While hope's gayest blossoms look smilingly forth,
When the spirit of storms hath ceased from his strife,
And the hoar frost lies bound round the ice of the north --
In the pride of earth's verdure, its beauty and all,
Time stays not his pinions, but with rapid career
Wings in silence his flight, while death's funeral pall
In a sunbeam is thrown o'er the grave of the year!
As the fall of a giant in the strength of his might,
Is the death of the year in our southern clime;
In the freshness of life, in the fullness of light,
It is hurried away by resistless time!
Who would cling to a world that thus passes away --
Where life's fondest pleasures death can dim with a tear?
For the sun that sets bright on its children to-day
On the morrow will rise o'er the grave of the year!
Then trust not the smile that in youth glads the brow,
In the noontide of brightness we may mourn its close;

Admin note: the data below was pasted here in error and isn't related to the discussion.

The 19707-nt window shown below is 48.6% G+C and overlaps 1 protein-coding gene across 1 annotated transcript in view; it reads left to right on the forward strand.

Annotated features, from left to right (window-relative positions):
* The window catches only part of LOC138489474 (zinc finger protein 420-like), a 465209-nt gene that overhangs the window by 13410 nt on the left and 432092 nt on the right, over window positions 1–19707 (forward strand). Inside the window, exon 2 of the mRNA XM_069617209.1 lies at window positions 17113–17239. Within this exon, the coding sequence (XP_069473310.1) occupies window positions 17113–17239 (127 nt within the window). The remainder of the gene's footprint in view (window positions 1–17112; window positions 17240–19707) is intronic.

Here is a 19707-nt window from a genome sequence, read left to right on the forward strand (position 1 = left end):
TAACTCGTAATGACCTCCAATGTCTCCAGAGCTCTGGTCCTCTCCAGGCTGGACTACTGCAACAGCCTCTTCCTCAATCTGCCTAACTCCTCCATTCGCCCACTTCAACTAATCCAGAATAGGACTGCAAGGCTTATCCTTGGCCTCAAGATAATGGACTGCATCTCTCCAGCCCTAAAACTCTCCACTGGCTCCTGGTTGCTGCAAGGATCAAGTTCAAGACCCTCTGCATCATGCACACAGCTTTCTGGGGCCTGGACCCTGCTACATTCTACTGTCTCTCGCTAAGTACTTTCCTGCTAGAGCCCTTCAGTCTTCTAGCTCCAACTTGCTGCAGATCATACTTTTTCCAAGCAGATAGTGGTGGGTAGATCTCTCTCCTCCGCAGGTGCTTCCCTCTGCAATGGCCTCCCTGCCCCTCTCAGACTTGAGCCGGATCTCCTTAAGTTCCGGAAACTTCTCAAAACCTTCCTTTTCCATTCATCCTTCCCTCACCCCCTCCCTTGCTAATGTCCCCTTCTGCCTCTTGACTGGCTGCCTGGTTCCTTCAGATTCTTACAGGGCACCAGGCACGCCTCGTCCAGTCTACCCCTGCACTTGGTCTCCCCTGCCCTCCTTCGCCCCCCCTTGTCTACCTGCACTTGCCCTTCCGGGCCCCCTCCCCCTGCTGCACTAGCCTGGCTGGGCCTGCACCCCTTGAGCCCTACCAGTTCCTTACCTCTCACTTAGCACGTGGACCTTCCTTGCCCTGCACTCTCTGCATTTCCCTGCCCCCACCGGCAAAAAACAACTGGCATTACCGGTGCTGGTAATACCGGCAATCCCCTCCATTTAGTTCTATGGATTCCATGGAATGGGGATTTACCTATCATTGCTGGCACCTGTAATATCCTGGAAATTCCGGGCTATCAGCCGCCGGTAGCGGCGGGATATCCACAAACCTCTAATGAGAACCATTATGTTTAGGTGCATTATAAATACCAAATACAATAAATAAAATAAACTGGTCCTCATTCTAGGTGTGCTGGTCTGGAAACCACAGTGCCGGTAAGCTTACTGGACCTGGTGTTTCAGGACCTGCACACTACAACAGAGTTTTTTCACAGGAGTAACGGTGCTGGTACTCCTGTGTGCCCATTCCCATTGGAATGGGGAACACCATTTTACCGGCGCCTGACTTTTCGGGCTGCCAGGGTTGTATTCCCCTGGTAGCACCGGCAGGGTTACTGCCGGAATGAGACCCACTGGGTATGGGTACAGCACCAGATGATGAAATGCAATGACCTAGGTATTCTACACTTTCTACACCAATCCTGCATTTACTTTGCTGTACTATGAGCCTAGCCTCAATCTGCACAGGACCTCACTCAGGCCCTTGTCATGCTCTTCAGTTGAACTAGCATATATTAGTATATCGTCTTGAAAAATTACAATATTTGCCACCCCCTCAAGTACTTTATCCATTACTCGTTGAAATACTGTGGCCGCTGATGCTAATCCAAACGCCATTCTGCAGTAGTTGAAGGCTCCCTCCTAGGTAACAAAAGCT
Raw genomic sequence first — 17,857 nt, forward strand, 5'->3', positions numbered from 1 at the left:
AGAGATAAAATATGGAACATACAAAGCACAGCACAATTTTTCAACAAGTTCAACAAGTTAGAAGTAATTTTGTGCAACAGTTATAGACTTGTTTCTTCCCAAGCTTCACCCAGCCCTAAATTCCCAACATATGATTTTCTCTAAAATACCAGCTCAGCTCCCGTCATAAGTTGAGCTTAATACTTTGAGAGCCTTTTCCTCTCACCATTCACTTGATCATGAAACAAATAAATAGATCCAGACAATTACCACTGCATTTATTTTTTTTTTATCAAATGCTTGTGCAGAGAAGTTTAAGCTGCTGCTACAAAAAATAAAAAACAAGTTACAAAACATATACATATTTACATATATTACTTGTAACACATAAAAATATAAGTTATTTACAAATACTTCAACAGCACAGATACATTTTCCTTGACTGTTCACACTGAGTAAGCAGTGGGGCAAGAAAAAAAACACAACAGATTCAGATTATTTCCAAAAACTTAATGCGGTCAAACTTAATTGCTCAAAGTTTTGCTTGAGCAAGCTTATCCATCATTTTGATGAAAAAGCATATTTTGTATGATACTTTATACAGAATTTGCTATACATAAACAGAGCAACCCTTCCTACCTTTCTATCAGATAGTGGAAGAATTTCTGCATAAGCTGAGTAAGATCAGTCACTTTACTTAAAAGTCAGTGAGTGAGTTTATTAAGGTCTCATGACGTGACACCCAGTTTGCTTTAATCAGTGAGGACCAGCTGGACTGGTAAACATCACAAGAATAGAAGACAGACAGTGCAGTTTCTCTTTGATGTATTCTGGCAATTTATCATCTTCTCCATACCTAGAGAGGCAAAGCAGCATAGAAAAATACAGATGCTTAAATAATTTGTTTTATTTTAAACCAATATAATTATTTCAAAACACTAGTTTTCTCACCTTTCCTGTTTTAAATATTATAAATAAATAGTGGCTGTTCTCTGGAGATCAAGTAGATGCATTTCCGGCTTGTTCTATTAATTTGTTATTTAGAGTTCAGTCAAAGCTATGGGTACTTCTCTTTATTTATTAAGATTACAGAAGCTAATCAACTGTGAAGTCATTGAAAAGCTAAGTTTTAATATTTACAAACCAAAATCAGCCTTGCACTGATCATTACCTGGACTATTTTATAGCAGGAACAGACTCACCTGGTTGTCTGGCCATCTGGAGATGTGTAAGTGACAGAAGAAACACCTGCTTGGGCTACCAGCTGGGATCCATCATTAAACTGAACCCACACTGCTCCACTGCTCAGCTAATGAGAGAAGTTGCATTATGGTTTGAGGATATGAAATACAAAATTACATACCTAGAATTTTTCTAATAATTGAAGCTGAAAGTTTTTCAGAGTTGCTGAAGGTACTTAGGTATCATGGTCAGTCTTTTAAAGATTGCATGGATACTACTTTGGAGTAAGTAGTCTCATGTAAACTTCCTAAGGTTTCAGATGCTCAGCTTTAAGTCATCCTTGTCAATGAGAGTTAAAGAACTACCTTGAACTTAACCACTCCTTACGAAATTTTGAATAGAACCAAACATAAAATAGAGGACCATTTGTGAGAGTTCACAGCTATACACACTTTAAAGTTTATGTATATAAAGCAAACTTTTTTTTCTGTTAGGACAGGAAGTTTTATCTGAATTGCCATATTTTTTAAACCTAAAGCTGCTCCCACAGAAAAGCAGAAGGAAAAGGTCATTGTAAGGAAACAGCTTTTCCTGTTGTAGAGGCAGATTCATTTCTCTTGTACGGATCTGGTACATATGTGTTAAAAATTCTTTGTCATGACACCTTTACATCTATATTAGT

Soon the eyes of affection their last look may throw
Ere the cold brow is pillow'd in death's calm repose --
Ere the green sod is laid o'er its mouldering clay,
Or the flowers of summer lie strewed o'er his bier !
And how many's the one who's thus passing away
To his last dreary home, like the grave of the year !
But, yet, there's a world where a change is unknown,
Where summer eternally gladdens the soul,
Where death has no power, where the spirit above
Tastes "the fullness of joy" that can ne'er feel control:
There for ever the brow with gladness is brighten'd,
When illum'd by the bliss of that heavenly sphere,
Which the sunbeam of love so immortally's lighten'd,
That it there ne'er will set on the grave of a year!
First published in The Maitland Mercury and Hunter River General Advertiser, 4 January 1845;
and later in:
Port Philip Patriot, 22 January 1845
Author: George J. Macdonald (1805-51) was born in England and arrived in Sydney in 1826. He appears to have spent the bulk of his adult life in public service. He died in the Swan Hill area of Victoria but details of his death are unclear.
Author reference sites: Austlit